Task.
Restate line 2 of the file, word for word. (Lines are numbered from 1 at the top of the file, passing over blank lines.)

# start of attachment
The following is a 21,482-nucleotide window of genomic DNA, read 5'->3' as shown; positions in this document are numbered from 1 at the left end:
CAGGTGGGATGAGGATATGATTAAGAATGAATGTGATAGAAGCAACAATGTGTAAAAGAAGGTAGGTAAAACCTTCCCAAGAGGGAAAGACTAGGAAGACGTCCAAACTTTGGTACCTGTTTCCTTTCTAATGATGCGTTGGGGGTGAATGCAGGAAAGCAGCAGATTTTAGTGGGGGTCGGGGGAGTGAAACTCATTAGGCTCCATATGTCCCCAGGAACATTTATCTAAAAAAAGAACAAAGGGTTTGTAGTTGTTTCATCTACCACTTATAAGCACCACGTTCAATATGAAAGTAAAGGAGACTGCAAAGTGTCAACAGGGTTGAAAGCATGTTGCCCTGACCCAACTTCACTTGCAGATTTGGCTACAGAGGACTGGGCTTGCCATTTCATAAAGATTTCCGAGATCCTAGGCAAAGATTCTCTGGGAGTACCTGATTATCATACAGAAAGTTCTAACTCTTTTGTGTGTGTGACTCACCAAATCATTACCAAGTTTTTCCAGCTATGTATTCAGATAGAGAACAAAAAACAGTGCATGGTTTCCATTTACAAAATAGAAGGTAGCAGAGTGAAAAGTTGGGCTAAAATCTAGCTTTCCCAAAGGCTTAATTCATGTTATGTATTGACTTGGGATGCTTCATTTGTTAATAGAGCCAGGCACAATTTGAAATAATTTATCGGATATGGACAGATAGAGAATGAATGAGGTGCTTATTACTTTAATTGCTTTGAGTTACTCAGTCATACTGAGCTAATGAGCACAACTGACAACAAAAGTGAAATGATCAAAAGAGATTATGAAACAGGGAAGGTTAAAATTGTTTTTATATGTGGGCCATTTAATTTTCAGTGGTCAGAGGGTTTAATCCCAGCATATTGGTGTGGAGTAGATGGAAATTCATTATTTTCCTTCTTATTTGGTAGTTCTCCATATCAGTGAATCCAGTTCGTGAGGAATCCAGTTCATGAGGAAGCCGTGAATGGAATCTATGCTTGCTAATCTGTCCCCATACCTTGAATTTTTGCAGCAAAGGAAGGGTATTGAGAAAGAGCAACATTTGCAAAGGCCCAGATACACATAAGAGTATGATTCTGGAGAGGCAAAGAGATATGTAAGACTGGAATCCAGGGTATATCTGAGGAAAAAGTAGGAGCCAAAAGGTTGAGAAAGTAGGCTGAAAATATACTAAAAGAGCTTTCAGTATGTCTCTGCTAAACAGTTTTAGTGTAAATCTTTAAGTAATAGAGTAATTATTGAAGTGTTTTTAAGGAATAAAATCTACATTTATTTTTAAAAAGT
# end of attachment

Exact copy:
CAGGTGGGATGAGGATATGATTAAGAATGAATGTGATAGAAGCAACAATGTGTAAAAGAAGGTAGGTAAAACCTTCCCAAGAGGGAAAGACTAGGAAGACGTCCAAACTTTGGTACCTGTTTCCTTTCTAATGATGCGTTGGGGGTGAATGCAGGAAAGCAGCAGATTTTAGTGGGGGTCGGGGGAGTGAAACTCATTAGGCTCCATATGTCCCCAGGAACATTTATCTAAAAAAAGAACAAAGGGTTTGTAGTTGTTTCATCTACCACTTATAAGCACCACGTTCAATATGAAAGTAAAGGAGACTGCAAAGTGTCAACAGGGTTGAAAGCATGTTGCCCTGACCCAACTTCACTTGCAGATTTGGCTACAGAGGACTGGGCTTGCCATTTCATAAAGATTTCCGAGATCCTAGGCAAAGATTCTCTGGGAGTACCTGATTATCATACAGAAAGTTCTAACTCTTTTGTGTGTGTGACTCACCAAATCATTACCAAGTTTTTCCAGCTATGTATTCAGATAGAGAACAAAAAACAGTGCATGGTTTCCATTTACAAAATAGAAGGTAGCAGAGTGAAAAGTTGGGCTAAAATCTAGCTTTCCCAAAGGCTTAATTCATGTTATGTATTGACTTGGGATGCTTCATTTGTTAATAGAGCCAGGCACAATTTGAAATAATTTATCGGATATGGACAGATAGAGAATGAATGAGGTGCTTATTACTTTAATTGCTTTGAGTTACTCAGTCATACTGAGCTAATGAGCACAACTGACAACAAAAGTGAAATGATCAAAAGAGATTATGAAACAGGGAAGGTTAAAATTGTTTTTATATGTGGGCCATTTAATTTTCAGTGGTCAGAGGGTTTAATCCCAGCATATTGGTGTGGAGTAGATGGAAATTCATTATTTTCCTTCTTATTTGGTAGTTCTCCATATCAGTGAATCCAGTTCGTGAGGAATCCAGTTCATGAGGAAGCCGTGAATGGAATCTATGCTTGCTAATCTGTCCCCATACCTTGAATTTTTGCAGCAAAGGAAGGGTATTGAGAAAGAGCAACATTTGCAAAGGCCCAGATACACATAAGAGTATGATTCTGGAGAGGCAAAGAGATATGTAAGACTGGAATCCAGGGTATATCTGAGGAAAAAGTAGGAGCCAAAAGGTTGAGAAAGTAGGCTGAAAATATACTAAAAGAGCTTTCAGTATGTCTCTGCTAAACAGTTTTAGTGTAAATCTTTAAGTAATAGAGTAATTATTGAAGTGTTTTTAAGGAATAAAATCTACATTTATTTTTAAAAAGT